Horror movie cliches are behind every tree
With tongue wedged firmly in cheek, writer-director Drew Goddard lampoons hoary cliches and attempts to cunningly reinvigorate the horror genre with this slick tale of college kids in peril that is three parts bonkers to one part twisted genius.
Not since poor Drew Barrymore answered a crank call in Scream has a film exploited stereotypes with such lip-smacking glee, and subverted our expectations at every blood-spattered turn.
Joss Whedon, creator of the Buffy The Vampire Slayer television series, co-wrote the script and his droll humour percolates throughout, inviting us to become whooping, cheering voyeurs as characters meet a grisly demise.
For the opening five minutes, making sense of the madness in Goddard and Whedon's hare-brained method takes up most of our attention, which is no bad thing given how thinly characters are sketched.
Plot twists are the key selling point of The Cabin In The Woods and the big reveal in the closing minutes is a humdinger, including a cameo from a big name Hollywood star, who clearly relishes this five minutes in the spotlight.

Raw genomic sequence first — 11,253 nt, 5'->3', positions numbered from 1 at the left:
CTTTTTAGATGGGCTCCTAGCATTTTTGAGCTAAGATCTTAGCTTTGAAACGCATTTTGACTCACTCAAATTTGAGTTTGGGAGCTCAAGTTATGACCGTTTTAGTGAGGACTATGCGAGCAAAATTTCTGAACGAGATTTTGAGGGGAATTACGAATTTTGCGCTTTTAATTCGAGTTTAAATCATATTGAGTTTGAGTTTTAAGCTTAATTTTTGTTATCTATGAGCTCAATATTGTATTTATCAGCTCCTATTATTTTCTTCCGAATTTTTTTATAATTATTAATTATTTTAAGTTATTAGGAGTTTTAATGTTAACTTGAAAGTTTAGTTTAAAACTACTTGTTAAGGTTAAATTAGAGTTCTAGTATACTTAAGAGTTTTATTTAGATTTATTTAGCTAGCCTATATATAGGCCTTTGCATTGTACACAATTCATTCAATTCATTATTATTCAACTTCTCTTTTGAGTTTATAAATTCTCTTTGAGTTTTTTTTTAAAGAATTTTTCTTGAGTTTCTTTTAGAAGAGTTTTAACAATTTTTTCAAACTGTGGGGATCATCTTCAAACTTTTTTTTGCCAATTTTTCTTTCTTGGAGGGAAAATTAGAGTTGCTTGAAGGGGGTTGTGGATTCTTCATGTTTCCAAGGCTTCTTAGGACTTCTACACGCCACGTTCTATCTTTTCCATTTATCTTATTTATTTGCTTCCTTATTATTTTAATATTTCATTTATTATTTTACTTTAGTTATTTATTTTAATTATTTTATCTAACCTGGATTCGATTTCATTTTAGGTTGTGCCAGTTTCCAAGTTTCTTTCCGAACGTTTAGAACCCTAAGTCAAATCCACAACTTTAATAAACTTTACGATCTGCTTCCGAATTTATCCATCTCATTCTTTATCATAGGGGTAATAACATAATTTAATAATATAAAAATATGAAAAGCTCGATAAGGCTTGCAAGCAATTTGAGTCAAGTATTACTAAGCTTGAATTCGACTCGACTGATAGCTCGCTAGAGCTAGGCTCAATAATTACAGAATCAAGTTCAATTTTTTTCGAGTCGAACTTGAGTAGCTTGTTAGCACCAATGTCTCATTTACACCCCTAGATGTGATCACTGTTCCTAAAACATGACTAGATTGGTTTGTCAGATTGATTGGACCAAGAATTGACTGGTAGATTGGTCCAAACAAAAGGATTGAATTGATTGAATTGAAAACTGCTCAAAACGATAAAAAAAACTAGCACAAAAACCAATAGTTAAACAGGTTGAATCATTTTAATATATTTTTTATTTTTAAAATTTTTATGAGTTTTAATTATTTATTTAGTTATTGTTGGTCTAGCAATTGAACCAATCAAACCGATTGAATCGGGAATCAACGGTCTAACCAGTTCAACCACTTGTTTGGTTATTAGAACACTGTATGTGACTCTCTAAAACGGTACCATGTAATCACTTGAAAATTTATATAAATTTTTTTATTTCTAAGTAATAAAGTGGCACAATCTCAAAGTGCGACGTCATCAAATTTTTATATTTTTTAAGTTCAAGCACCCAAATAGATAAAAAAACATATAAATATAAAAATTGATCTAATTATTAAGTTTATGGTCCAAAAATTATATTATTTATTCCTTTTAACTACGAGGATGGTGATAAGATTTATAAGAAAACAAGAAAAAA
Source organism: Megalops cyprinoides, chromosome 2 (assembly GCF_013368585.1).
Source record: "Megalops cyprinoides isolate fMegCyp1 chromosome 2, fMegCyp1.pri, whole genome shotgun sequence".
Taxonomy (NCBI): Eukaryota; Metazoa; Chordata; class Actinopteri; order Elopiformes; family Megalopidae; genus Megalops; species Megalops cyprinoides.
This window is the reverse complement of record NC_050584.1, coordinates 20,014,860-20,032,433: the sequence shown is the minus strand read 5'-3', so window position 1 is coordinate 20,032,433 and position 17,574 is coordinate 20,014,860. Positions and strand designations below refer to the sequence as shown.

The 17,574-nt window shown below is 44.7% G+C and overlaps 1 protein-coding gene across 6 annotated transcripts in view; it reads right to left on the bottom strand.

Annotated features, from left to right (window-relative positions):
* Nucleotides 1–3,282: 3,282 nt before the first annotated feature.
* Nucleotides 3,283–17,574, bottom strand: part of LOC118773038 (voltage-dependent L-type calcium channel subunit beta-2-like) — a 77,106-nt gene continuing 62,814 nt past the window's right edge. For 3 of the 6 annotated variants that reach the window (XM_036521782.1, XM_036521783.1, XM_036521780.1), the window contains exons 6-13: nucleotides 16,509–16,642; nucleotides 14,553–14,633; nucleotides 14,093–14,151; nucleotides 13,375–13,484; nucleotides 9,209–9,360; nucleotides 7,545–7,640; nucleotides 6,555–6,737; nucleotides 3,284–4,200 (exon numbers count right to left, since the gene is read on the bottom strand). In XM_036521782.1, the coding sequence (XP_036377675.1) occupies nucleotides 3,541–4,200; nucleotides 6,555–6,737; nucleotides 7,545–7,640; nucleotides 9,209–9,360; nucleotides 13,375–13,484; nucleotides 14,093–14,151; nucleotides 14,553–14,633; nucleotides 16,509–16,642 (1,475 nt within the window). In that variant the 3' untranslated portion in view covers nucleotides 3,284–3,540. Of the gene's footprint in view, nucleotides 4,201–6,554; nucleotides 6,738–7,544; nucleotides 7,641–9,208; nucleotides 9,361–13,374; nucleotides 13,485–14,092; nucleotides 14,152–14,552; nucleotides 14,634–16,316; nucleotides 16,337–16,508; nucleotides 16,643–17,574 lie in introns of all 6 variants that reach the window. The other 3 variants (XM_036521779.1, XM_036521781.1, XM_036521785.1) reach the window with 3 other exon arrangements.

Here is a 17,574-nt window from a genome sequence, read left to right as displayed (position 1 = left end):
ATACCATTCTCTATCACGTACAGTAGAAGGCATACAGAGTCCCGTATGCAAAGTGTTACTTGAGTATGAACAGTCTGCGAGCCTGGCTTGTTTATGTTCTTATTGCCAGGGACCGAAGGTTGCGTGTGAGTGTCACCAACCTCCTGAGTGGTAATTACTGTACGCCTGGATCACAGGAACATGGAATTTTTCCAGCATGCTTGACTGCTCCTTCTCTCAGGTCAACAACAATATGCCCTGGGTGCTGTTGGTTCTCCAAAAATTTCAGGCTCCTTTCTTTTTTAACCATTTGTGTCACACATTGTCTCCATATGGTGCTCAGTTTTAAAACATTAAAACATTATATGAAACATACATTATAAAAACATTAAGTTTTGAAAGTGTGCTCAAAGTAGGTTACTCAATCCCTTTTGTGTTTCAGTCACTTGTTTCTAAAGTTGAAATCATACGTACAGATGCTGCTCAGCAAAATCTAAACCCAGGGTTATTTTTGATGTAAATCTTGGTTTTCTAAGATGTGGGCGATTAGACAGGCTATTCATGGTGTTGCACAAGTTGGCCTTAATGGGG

Yet for all of its audacity and deliciously off-kilter humour, the various elements don't gel seamlessly, and once the writers' grand plan is laid out before us, we feel slightly underwhelmed.
Bookish college student Dana (Kristen Connolly) is looking forward to a jaunt into the great outdoors with blonde friend Jules, (Anna Hutchison) Jules' jock boyfriend Curt (Chris Hemsworth) and slacker Marty (Fran Kranz).
Curt invites along his shy and sensitive buddy Holden (Jesse Williams), principally as a date for Dana, and the five thrill-seekers head into the mountains to a remote log cabin.
Meanwhile, deep within an underground bunker, scientists Richard Sitterson (Richard Jenkins) and Steve Hadley (Bradley Whitford) stare at a bank of CCTV screens which seem to be following the progress of the students towards the cabin. They invite the rest of the team to bet on the quintet's chances of survival, but new guy Truman (Brian White) resists, asking: "How can you wager on this when you control the outcome?".
The Cabin In The Woods has some big laughs and lashings of gore. The young cast embrace their genre archetypes, screaming or disrobing on cue.
At certain points, Goddard probably gives us too much information - a throwaway shot of an eagle tracking the students' van along a winding road should have been cut to make one character's death more startling - but the crescendo certainly doesn't skimp on digital effects or gore.